He’s got a valid point, backup is not “sexy” and I’d like to write about things that are, at least for a while. This, therefore, will be my last post on backups, archives, or servers for the relatively foreseeable future (technology is just too cool to lay it aside for too long). But before doing that, I want summarize where I ended up in my quest for the ultimate backup system.
Backup on Mac is taken care of, I use Time Machine to a Samba share. More adventurous persons than I might even say that this arrangement approaches sexy. It’s convenient, fast, and robust. It even covers disaster recovery.
But the third major operating system, Linux, is a bit of the odd-man out. Certainly, you can find some excellent backup systems, Back In Time is one such example. With a bit of work, you can even tweak it so that it is almost perfect. But it’s the “almost perfect” and closely related cousins (“mostly useful” and “good enough”) that are the problem. They have those stupid qualifiers – almost, mostly, enough – bolted on.
Any time you hear a qualifier, you can rest assured that you aren’t going to like what follows. Consider the rather innocuous phrase, “that may be a problem.” Here, the term “may,” makes an already bad situation much worse. Instead of specifying some probability of problemhood, it all but guarantees it. Positive qualifiers are just as bad.
As a result, it angers me that nearly every backup program available for Linux requires some kind of qualifier. It shouldn't be like this. Linux is a brilliant operating system in practically every way. It is highly integrated, wonderfully modular and tremendously easy to extend. So … after finding that nearly every backup utility in existence has failed to meet my needs, I found the situation intolerable and decided to do something about it.
The most recent versions of Microsoft Windows, Vista and Windows 7, include a wonderfully useful tool called Volume Shadow Copies. You can think of Volume Shadow Copies as insurance against momentary stupidity or negligence.
Consider that in any given day, the typical computer user (namely me) works with a lot of files. These include data, images, and text. As part of the workflow, I may be editing and combining changes to a document from many people. Over time, this can result in a great deal of cruft. Thus, while I’m working, I try and maintain some semblance of organization by applying edits to the most recent version and keeping a semi-automated log of the changes that have been made. Older versions of the document will typically be backed up in the subversion repository on my server, or in a dedicated archive.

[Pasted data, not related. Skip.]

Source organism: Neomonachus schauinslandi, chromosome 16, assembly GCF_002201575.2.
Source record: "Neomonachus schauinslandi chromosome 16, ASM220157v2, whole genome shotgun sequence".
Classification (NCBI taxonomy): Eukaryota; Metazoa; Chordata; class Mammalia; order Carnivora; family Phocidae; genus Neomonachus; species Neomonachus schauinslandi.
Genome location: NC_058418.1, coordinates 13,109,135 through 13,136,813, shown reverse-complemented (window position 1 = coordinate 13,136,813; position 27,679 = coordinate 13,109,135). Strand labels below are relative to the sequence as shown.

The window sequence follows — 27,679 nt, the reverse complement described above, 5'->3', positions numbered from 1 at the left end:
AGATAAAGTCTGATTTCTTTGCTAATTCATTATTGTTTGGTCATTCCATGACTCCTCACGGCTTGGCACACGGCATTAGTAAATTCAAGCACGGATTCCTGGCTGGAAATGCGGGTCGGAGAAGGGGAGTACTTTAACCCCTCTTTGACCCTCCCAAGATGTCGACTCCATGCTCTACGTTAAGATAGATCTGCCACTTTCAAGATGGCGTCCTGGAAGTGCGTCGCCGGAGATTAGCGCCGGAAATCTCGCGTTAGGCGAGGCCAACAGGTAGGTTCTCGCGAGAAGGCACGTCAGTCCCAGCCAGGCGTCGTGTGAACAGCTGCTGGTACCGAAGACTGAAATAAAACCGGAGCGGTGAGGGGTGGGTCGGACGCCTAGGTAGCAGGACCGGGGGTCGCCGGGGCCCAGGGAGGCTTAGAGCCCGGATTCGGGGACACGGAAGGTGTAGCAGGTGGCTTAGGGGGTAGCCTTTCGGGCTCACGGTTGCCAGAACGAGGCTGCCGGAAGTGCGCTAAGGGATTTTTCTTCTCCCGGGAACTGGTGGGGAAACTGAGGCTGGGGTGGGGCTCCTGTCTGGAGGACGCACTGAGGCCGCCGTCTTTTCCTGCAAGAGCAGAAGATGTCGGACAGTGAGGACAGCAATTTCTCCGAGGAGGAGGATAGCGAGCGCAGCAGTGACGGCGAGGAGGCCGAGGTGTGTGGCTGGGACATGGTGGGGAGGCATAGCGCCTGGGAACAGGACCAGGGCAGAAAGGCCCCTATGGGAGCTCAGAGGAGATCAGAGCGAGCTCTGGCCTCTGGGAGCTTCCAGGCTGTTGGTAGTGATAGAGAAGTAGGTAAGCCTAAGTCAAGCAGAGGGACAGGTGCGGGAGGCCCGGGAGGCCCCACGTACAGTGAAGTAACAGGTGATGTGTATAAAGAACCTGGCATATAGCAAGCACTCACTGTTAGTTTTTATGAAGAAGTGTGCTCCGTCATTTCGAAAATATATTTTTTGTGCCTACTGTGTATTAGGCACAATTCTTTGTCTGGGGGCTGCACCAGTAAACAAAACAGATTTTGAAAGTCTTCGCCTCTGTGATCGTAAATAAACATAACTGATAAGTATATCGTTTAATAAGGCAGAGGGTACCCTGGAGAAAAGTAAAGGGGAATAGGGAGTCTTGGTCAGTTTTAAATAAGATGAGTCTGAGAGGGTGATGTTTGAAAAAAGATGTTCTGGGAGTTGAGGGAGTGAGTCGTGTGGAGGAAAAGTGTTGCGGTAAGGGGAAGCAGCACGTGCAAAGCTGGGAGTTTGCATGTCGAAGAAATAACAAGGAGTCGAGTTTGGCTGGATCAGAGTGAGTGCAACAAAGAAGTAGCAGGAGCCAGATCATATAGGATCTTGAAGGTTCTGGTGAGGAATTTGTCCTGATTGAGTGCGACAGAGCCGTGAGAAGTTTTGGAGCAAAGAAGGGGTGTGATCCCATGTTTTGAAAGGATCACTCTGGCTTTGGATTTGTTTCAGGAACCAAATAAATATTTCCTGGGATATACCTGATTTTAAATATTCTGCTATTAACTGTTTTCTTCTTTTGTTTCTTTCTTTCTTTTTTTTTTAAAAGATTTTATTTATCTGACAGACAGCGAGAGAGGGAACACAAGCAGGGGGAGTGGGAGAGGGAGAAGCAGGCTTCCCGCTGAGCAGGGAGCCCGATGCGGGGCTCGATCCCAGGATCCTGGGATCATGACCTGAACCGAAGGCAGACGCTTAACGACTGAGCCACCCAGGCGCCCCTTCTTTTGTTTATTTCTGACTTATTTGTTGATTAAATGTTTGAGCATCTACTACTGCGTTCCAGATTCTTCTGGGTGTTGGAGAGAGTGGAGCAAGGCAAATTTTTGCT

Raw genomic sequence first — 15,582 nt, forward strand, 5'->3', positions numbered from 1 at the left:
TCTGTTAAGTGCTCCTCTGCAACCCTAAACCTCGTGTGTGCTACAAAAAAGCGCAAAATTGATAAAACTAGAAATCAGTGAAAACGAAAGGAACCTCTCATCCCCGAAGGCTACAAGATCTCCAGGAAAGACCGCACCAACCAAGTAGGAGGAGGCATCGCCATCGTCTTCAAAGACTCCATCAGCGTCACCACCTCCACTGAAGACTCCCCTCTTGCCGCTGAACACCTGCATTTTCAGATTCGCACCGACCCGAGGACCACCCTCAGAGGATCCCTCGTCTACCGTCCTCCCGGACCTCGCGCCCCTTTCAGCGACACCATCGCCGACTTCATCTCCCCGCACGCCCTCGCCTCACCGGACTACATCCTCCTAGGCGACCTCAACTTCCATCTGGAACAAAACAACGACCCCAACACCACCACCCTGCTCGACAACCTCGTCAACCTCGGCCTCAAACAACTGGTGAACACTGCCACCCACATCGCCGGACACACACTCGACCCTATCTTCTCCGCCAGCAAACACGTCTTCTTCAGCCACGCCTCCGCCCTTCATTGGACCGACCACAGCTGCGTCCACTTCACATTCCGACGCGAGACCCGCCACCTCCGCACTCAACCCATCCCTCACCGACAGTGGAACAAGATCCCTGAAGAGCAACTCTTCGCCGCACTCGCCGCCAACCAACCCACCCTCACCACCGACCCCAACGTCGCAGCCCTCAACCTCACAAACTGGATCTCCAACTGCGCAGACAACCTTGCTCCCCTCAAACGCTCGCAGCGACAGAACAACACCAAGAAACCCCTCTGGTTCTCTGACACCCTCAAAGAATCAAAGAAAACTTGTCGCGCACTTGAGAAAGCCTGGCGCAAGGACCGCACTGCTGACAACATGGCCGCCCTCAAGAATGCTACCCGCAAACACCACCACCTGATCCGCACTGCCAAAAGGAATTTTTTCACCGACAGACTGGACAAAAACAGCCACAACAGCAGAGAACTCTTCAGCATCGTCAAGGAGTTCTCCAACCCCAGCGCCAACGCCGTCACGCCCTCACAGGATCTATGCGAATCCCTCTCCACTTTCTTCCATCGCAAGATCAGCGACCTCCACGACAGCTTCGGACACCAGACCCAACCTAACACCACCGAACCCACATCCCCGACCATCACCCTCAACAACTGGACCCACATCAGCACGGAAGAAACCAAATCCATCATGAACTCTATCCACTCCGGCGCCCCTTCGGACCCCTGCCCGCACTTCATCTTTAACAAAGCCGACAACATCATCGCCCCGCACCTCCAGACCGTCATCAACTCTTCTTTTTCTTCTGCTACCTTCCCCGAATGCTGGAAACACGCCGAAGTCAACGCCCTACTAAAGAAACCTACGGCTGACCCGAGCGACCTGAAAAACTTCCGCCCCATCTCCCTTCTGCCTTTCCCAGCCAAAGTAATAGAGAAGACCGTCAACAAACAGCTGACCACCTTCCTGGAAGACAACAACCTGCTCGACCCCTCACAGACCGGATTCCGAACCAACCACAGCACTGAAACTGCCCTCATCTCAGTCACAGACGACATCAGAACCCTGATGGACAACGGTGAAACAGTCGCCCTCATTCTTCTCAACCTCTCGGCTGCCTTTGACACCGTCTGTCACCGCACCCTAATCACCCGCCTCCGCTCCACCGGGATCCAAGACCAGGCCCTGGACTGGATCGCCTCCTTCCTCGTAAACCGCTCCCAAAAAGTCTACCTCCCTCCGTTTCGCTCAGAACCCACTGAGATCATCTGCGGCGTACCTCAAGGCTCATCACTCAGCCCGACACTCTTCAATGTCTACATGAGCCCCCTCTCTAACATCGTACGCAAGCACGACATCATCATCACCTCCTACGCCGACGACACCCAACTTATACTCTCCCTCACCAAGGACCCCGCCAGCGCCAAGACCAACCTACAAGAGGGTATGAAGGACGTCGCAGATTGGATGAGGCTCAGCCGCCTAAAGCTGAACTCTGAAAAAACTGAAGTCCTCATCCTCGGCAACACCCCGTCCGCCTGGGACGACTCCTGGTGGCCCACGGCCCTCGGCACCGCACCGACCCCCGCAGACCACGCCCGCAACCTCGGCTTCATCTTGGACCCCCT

However, in the process of shuffling and moving the digital detritus, occasionally I have accidentally deleted the wrong file. Which, invariably, happens while away from the backup server. Losing work is obnoxious, frustrating and embarrassing; thus, my healthy appreciation for Volume Shadow Copies.
On a regular schedule, Windows takes a picture of how your drive looks at that moment and saves it away. So, should you ever need to restore a lost file, you can use the Volume Shadow copies to do so. It’s even a relatively straightforward process. Simply right click on the folder you need to access and select “Properties.” Then, click on the “Previous Versions” tab and you will find a list of every snapshot that the computer has taken.
But while all versions of Windows have Volume Shadow Copies, Microsoft decided that only those who purchase the most expensive versions (Business, Enterprise and Ultimate) get the ability to use them. Home users are out of luck. The Shadow Copy service is still there, but you need a third party program to get at the stored information.
The open source Shadow Explorer is one such option. It’s free and gets the job done. But I recently stumbled upon a second alternative that is worth mentioning, Time Traveler, developed by Bears on the Loose Software.
While reading about Time Traveler, I learned something very interesting. Microsoft considers Volume Shadow Copies to be essential to the operation of Windows. More than a few of the internal services like System Restore and File Backup make extensive use of it. Support is even built-in to Windows Explorer (the file managing utility, not the internet browser). If you know the proper url, you can navigate to where the previous versions are stored on the hard drive and work with them like any other file.